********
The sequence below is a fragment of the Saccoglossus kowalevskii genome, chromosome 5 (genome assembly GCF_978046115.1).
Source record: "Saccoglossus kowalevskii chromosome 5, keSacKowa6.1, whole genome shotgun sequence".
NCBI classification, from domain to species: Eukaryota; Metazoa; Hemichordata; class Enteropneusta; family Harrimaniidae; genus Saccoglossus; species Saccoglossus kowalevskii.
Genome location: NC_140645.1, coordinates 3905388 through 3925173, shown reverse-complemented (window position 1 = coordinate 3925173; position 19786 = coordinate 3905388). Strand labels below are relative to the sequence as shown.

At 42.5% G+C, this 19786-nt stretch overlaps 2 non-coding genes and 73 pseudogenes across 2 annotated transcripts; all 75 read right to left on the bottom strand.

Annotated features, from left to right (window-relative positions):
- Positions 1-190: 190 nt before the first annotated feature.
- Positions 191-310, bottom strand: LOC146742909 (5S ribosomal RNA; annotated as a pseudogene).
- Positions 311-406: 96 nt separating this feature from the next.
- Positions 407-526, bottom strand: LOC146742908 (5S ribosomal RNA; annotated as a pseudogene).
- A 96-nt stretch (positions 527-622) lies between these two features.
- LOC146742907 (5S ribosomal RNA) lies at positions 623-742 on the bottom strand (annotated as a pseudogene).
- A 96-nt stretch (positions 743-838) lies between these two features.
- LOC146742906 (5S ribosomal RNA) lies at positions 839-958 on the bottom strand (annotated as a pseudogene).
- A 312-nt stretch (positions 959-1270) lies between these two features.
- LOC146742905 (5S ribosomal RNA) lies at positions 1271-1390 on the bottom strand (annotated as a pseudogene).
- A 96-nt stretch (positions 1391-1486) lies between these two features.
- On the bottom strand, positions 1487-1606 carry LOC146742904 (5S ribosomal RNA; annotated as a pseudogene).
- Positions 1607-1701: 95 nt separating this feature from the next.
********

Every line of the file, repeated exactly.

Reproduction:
The sequence below is a fragment of the Saccoglossus kowalevskii genome, chromosome 5 (genome assembly GCF_978046115.1).
Source record: "Saccoglossus kowalevskii chromosome 5, keSacKowa6.1, whole genome shotgun sequence".
NCBI classification, from domain to species: Eukaryota; Metazoa; Hemichordata; class Enteropneusta; family Harrimaniidae; genus Saccoglossus; species Saccoglossus kowalevskii.
Genome location: NC_140645.1, coordinates 3905388 through 3925173, shown reverse-complemented (window position 1 = coordinate 3925173; position 19786 = coordinate 3905388). Strand labels below are relative to the sequence as shown.

At 42.5% G+C, this 19786-nt stretch overlaps 2 non-coding genes and 73 pseudogenes across 2 annotated transcripts; all 75 read right to left on the bottom strand.

Annotated features, from left to right (window-relative positions):
- Positions 1-190: 190 nt before the first annotated feature.
- Positions 191-310, bottom strand: LOC146742909 (5S ribosomal RNA; annotated as a pseudogene).
- Positions 311-406: 96 nt separating this feature from the next.
- Positions 407-526, bottom strand: LOC146742908 (5S ribosomal RNA; annotated as a pseudogene).
- A 96-nt stretch (positions 527-622) lies between these two features.
- LOC146742907 (5S ribosomal RNA) lies at positions 623-742 on the bottom strand (annotated as a pseudogene).
- A 96-nt stretch (positions 743-838) lies between these two features.
- LOC146742906 (5S ribosomal RNA) lies at positions 839-958 on the bottom strand (annotated as a pseudogene).
- A 312-nt stretch (positions 959-1270) lies between these two features.
- LOC146742905 (5S ribosomal RNA) lies at positions 1271-1390 on the bottom strand (annotated as a pseudogene).
- A 96-nt stretch (positions 1391-1486) lies between these two features.
- On the bottom strand, positions 1487-1606 carry LOC146742904 (5S ribosomal RNA; annotated as a pseudogene).
- Positions 1607-1701: 95 nt separating this feature from the next.